Since the reception was a week after the opening, I was able to get a preview of the work on my way to the office. I duck in and check out the work to establish my reaction without external influences.
I first approach the three drawings by Zoe Charlton. Because of the white hoods they remind me of Kara Walker and the prominence of the female parts say Nicole Eisenman. But since Walker works with dark silhouettes, Ms. Charlton’s work is the opposite and shows descriptive marks within the forms. The middle drawing, Sailor, holds my attention. I wonder if it is male or female, what is it doing, and the legs make me think of Frank Frazetta and Joe Kubert.
I continue to my left and head toward the Joyce Owens paintings, but instead begin to watch the multi-monitor video by Cauleen Smith. The huge green circle painted on the wall behind the monitors helps set off the colorful costumes of the characters in the video. It looks like a boppy-pop video with the volume turned down. There appears to be four to six narratives going on, but they also seem to overlap with the characters interacting with each other. Maybe its just one story, like Crash. I turn around to examine Ms. Owens’ paintings. The Pillar Series features black women in old fashioned garb painted in vivid colors. I notice that they are rendered in very static and stable poses that they look like statues. That concludes the colored half of the exhibition.
The other half contains color, like the blue in Amalia Amaki’s quilts or Deborah Roberts’ use of red in her pickaninnies, but for the most part the work is graphic. Amalia Amaki’s quilts are designed with a reversed image of a face, a waving American flag and buttons. I’ve yet to decipher the imagery on the quilts, because the face distractingly looks like a reversed version of Val Kilmer as Jim Morrison. I know that quilt-making is a culturally significant activity, but I need to know more than that for me to figure out how successful I think the artist was. Next to Ms. Amaki’s work were Deborah Roberts’ pickaninnies. Using cutouts, monoprints and collage, Ms. Roberts creates gritty yet humorous episodes. As the picaninnies congregate around Venus de Milo, they influence her like Eugene Levy in Bringing Down the House. With newly acquired red lips and learning about demeaning vocabulary, you got her straight trippin’, shawties. The largest work by Ms. Roberts features a lone pickaninny and reminds me of Michael Ray Charles, which was interesting because he attended the reception. They both use the graphic arts, but where Mr. Charles uses advertising design & illustration to present “Angry Black Man”, Ms. Roberts uses the more tactile printmaking techniques to present “Spunky Black Woman”.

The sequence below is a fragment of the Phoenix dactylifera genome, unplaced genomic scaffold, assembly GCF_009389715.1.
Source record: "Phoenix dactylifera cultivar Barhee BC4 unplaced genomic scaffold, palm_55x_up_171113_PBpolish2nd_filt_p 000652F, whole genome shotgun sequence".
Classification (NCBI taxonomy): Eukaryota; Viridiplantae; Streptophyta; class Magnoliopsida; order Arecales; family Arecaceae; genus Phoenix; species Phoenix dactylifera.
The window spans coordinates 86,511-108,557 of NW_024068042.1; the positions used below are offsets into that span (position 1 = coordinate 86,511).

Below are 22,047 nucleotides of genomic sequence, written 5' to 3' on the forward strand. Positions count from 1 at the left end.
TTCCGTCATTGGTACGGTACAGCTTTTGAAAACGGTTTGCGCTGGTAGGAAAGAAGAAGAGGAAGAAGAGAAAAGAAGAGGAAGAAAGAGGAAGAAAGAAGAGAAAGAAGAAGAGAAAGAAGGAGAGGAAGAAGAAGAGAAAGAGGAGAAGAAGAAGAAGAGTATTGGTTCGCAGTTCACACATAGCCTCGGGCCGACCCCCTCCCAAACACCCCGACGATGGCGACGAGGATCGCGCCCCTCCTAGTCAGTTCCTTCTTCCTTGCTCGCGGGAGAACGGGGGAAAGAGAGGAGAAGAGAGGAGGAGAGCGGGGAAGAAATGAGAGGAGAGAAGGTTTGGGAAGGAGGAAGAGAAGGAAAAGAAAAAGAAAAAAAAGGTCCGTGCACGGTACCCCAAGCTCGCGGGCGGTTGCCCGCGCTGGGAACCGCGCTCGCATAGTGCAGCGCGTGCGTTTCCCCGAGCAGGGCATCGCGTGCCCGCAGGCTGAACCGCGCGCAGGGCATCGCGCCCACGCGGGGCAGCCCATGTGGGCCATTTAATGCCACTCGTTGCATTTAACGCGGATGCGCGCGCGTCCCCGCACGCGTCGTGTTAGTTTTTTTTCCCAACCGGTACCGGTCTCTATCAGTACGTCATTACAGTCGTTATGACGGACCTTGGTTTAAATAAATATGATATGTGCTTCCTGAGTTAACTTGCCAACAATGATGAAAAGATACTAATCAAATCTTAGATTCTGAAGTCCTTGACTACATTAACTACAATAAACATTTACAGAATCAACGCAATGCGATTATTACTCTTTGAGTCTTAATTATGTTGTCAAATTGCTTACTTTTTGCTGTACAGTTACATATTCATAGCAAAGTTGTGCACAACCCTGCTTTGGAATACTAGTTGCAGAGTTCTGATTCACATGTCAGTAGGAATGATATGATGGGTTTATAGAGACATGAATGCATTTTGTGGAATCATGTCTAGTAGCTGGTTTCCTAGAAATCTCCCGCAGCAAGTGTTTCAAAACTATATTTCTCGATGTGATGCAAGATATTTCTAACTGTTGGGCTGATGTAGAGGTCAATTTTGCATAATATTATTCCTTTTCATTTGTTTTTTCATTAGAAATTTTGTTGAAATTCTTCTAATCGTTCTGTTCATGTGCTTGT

Another type of black woman with attitude is described in Vicki Meeks work. In the Urban Tapestry Series a foxy mama, one with short shorts, tight tank top and dark shades, you know, one you could slide a credit card through her buttcheeks in a music video, stands atop the portraits of who appear to be spiritual leaders. I recognized a couple of the faces, but I admit I can’t name anyone specifically. All the faces were whitewashed and shaped into stands or pillars. Above and behind the figure is some text that was difficult to read, but according to the catalogue is Yoruba sacred scripture. That would explain the cowries attached to the scroll ends. The rendering of the figure was novice. It lent an “outsider” feel to it, but I feel it wasn’t the proper technique. In the show, their was the gruff, graphic depiction by Roberts, a comic book, linear quality in Charlton’s, a proper, old-fashioned look in Owens, a vibrant, pop-reality in Smith’s, an obscured, patterned portrayal by Amaki and then Meeks drawings attempt to be flashy and sexy, but respectful. I’m thinking photography could have achieved the slickness to contrast the handmade quality of the other works, but provide a realism that neither Smith or Owens present.
This show has a lot to offer. There are many issues being dealt with here that it is almost overwhelming. Were I to have hung the show, I think I would have switched the placement of Owens with Amaki. The work seems to be segregated according to color and technical approach. Making that switch would integrate the work more and provide more direct comparison between Owens’ pillars & Meeks’ shoulders and the domesticity of Smith’s tvs and Amaki’s quilts.
I strongly believe I will revisit my thoughts on this show. For now, this show is GOOD. I highly enjoyed and recommend the show, but the relationships of the works are complex and a little overwhelming. Let me kick the show around some more in my head. That will give me chance to dissect Amaki’s work some more. Its borderline right now. If I make a change it will go up.
I’ll tell you ’bout what I sees.